Juan Pardo, fl. 1560s, Spanish officier and explorer. On the orders of Menéndez de Avilés, Pardo led two expeditions (1566–67, 1567–68) from the Spanish settlement of Santa Elena on Parris Island, S.C., into the interior of present-day South Carolina, W North Carolina, and E Tennessee. Unaware of the distance involved, the Spanish were seeking an overland route to their silver mines in Mexico. Pardo visited a number of Native American towns where De Soto had been, and the expeditions built six forts, which were later destroyed in Native American attacks or abandoned. The likely remains of Fort San Juan, the first and largest of his forts, are near Morganton, N.C.
See study by C. Hudson (rev. ed. 2005).
"Pardo, Juan." The Columbia Encyclopedia, 6th ed.. . Encyclopedia.com. (December 11, 2017). http://www.encyclopedia.com/reference/encyclopedias-almanacs-transcripts-and-maps/pardo-juan
"Pardo, Juan." The Columbia Encyclopedia, 6th ed.. . Retrieved December 11, 2017 from Encyclopedia.com: http://www.encyclopedia.com/reference/encyclopedias-almanacs-transcripts-and-maps/pardo-juan
Encyclopedia.com gives you the ability to cite reference entries and articles according to common styles from the Modern Language Association (MLA), The Chicago Manual of Style, and the American Psychological Association (APA).
Within the “Cite this article” tool, pick a style to see how all available information looks when formatted according to that style. Then, copy and paste the text into your bibliography or works cited list.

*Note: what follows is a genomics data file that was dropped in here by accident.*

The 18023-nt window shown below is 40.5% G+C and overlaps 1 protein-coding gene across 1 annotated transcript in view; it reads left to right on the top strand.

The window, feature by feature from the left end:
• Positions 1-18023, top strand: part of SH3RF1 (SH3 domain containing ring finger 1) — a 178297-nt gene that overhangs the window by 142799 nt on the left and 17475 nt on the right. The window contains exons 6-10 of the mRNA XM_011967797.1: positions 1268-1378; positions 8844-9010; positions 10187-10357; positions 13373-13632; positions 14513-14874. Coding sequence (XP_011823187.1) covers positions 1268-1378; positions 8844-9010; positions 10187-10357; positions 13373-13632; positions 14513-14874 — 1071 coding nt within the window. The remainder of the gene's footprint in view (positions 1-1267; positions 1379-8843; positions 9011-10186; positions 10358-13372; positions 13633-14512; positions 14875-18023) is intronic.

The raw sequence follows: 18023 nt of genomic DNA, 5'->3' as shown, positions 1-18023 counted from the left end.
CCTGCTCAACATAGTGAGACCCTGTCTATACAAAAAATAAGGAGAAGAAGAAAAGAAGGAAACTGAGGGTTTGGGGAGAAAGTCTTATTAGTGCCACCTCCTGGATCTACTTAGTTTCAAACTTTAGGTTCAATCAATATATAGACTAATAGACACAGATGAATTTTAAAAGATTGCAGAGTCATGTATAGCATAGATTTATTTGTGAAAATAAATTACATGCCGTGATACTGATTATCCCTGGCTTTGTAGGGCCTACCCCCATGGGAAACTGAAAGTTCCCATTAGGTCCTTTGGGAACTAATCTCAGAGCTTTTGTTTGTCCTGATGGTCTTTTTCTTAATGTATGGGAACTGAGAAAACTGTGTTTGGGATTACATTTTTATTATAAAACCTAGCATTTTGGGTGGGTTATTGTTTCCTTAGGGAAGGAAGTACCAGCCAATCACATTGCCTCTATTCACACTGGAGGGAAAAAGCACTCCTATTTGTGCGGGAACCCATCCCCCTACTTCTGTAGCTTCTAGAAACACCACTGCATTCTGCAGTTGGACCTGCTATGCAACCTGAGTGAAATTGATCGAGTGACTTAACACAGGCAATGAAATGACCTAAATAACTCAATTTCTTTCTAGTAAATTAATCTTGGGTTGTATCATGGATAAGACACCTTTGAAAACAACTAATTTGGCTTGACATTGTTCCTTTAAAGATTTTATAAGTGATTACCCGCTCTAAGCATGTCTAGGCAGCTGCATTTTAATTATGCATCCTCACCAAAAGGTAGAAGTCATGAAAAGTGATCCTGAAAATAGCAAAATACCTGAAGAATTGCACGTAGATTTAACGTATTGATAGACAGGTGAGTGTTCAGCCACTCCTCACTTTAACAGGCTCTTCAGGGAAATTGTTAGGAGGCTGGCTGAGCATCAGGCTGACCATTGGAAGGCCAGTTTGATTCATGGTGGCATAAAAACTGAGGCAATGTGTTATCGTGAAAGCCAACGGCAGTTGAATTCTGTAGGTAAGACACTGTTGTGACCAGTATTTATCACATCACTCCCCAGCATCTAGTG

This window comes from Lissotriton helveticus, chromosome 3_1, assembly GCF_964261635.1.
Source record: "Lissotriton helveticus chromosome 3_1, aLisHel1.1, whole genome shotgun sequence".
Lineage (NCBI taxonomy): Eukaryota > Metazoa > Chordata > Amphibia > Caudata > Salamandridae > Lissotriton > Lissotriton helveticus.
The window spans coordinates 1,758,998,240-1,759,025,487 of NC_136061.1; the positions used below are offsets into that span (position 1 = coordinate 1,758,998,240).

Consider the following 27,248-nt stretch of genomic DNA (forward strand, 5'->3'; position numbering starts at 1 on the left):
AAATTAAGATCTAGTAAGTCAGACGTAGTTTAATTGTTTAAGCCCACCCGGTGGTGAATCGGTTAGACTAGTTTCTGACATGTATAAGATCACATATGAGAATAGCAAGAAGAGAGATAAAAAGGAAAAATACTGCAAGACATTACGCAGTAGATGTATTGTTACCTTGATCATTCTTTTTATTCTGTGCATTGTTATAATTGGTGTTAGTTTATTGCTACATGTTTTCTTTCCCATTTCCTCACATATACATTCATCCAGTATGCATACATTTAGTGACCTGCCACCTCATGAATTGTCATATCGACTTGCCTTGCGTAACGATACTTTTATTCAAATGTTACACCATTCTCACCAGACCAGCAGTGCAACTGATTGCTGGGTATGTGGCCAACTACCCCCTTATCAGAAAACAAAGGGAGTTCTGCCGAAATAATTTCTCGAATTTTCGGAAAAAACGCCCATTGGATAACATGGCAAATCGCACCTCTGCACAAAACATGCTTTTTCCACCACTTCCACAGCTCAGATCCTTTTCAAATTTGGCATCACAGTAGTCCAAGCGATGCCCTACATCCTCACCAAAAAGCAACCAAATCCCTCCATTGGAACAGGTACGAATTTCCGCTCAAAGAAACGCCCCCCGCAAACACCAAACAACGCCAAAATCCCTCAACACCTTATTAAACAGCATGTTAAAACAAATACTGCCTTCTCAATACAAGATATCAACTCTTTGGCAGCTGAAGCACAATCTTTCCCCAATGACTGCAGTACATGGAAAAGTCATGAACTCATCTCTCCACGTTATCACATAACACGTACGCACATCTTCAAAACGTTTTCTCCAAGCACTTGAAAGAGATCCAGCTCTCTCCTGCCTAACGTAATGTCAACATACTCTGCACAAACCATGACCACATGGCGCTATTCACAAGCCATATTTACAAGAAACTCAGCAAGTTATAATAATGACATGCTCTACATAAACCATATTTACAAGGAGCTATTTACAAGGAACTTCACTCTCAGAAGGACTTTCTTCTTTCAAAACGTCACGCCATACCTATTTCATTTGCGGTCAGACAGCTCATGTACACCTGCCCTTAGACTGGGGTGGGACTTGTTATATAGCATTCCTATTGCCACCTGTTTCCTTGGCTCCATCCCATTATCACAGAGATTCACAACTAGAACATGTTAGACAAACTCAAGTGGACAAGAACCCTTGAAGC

Because each style has its own formatting nuances that evolve over time and not all information is available for every reference entry or article, Encyclopedia.com cannot guarantee each citation it generates. Therefore, it’s best to use Encyclopedia.com citations as a starting point before checking the style against your school or publication’s requirements and the most-recent information available at these sites:
Modern Language Association
The Chicago Manual of Style
American Psychological Association
- Most online reference entries and articles do not have page numbers. Therefore, that information is unavailable for most Encyclopedia.com content. However, the date of retrieval is often important. Refer to each style’s convention regarding the best way to format page numbers and retrieval dates.
- In addition to the MLA, Chicago, and APA styles, your school, university, publication, or institution may have its own requirements for citations. Therefore, be sure to refer to those guidelines when editing your bibliography or works cited list.